4. Also atypical for a bill of this nature is a lack of language regarding pre-emption of state statutes. The only section of the bill addressing pre-emption in any way is Section 4 “Prescriber Verification and State Law” which states: “Nothing in this Act shall preempt applicable State law with regard to verification of a veterinary prescription.” This language seems only to address the verification of licensing of the veterinary provider. It does not address the ramifications of differing consequences of violation where state and federal law on this matter coexist.
    5. Returning to the first point of this list, this bill provides no safeguard for the prescription process at the pharmacy level. Is the pharmacist required to provide species-specific counseling to the owner regarding the medication – as a veterinarian would? For that matter, within this bill, there is no definition of “Pharmacy” or what would constitute a legitimate filling service for these mandated prescriptions. If veterinarians are forbidden by this bill to require or deliver a waiver of liability (Section 2 (2)(A)(iii)), then who bears the liability in the event of a prescription filling error by a less than legitimate supplier (an internet-based firm, for instance.)?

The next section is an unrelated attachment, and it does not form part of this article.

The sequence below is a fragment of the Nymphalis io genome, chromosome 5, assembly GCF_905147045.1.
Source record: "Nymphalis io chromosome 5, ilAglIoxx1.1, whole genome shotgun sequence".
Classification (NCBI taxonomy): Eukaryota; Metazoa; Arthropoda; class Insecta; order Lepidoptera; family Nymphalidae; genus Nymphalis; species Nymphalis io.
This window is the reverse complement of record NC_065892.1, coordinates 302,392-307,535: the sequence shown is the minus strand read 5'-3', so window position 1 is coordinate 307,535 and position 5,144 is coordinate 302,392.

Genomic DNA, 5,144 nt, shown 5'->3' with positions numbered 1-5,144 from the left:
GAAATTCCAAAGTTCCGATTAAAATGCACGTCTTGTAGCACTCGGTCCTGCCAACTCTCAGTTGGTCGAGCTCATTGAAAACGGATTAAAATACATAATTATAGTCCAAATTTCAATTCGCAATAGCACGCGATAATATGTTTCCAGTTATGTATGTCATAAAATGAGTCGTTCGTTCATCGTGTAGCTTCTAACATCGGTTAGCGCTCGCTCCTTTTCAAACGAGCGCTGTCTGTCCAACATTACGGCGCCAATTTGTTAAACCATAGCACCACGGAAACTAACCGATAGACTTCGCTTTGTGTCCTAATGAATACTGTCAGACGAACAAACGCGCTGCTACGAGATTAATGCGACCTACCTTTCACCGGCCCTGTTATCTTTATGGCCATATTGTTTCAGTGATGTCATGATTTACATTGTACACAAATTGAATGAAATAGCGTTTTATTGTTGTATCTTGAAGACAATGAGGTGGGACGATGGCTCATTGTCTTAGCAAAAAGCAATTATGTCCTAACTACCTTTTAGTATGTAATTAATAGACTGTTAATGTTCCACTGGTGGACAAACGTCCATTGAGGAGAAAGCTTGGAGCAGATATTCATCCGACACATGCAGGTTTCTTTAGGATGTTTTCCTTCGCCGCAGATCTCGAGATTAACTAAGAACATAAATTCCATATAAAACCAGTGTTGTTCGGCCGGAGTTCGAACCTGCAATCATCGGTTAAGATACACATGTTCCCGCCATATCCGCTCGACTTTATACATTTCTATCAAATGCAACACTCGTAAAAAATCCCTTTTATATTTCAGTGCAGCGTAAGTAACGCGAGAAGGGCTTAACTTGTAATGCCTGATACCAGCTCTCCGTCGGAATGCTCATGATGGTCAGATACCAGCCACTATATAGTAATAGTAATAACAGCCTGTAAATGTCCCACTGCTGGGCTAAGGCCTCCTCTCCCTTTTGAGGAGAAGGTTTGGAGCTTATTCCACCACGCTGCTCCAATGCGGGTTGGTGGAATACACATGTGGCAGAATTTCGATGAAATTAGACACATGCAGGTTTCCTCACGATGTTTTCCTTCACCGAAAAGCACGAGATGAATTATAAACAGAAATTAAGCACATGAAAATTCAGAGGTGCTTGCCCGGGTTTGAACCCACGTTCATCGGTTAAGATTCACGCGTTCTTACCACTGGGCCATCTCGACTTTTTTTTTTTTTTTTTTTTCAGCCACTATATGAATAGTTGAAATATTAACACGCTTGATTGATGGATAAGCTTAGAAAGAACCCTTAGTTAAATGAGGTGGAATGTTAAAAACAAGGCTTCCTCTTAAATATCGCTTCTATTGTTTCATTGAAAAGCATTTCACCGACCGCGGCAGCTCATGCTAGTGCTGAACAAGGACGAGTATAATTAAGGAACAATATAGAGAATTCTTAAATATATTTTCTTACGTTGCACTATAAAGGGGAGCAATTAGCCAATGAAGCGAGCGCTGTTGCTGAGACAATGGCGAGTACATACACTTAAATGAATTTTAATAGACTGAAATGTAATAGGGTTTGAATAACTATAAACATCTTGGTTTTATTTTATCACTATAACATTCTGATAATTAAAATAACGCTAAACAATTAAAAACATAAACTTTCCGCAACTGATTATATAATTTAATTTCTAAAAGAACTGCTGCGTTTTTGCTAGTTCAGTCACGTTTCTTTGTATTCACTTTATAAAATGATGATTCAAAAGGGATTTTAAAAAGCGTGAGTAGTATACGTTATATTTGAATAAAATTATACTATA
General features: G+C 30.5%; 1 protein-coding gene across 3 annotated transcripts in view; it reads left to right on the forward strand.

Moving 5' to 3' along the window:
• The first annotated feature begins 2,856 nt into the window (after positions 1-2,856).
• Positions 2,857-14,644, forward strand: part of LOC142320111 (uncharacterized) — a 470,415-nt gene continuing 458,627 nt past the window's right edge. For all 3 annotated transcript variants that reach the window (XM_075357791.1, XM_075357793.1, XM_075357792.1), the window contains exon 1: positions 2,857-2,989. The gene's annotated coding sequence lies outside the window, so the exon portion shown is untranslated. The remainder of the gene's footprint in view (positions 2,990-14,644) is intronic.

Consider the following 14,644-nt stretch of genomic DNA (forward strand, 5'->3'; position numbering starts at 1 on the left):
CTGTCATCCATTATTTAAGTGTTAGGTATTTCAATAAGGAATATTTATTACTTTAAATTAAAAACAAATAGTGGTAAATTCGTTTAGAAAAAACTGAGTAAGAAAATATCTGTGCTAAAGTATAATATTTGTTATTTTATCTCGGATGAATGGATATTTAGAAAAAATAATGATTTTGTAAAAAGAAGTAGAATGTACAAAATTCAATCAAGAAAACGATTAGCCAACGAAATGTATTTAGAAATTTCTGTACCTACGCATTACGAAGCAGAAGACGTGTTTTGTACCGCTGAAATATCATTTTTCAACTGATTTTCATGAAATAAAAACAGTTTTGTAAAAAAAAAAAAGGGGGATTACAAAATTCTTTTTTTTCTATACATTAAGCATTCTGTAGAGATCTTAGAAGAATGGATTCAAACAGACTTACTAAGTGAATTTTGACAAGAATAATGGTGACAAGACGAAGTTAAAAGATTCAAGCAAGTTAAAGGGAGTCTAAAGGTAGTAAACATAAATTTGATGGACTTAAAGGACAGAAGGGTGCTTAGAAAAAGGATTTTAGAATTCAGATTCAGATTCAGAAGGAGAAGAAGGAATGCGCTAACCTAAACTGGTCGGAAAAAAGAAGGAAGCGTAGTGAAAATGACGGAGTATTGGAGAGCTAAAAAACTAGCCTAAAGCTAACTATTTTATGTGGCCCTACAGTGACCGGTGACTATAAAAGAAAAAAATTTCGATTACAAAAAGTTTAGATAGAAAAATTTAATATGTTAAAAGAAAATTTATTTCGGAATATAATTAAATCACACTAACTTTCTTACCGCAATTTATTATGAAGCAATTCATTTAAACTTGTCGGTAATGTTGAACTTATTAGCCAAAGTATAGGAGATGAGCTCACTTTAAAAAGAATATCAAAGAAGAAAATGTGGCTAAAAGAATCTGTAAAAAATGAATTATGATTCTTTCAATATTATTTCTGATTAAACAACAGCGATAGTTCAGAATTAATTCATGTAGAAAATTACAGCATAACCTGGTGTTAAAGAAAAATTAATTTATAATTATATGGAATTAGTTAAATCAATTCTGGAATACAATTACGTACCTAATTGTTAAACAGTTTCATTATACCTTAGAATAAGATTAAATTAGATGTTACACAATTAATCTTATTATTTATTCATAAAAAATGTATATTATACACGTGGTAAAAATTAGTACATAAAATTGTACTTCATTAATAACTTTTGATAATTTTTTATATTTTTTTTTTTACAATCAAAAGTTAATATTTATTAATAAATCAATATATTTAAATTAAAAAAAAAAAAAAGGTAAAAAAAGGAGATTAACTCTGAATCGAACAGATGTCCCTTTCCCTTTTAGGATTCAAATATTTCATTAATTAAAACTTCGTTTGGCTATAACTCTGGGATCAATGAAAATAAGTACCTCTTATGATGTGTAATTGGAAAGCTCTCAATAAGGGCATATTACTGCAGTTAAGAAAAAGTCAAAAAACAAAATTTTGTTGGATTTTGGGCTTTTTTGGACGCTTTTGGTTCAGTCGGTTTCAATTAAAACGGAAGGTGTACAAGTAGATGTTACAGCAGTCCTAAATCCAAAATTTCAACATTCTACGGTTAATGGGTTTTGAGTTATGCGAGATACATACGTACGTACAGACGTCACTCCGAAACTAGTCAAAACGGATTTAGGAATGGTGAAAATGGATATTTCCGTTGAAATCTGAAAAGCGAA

HR 1406 is not about protecting the pet owner. It is about guaranteeing another source of revenue for chain and internet based pharmacies. HR 1406 unfairly targets veterinarians without regulating any of the other professions involved in the prescription filling process, ie. pharmacists, pharmacy owners, and pharmaceutical manufacturers. HR 1406 is a redundant piece of legislation, attempting to enforce a practice most veterinarians provide willingly, but stripping the same veterinarians of the ability to adequately counsel their clients regarding the prescription process. HR 1406 seeks to profit large corporations by preying on the fears of an economically challenged country, and in doing so, poses a substantial risk to animal welfare.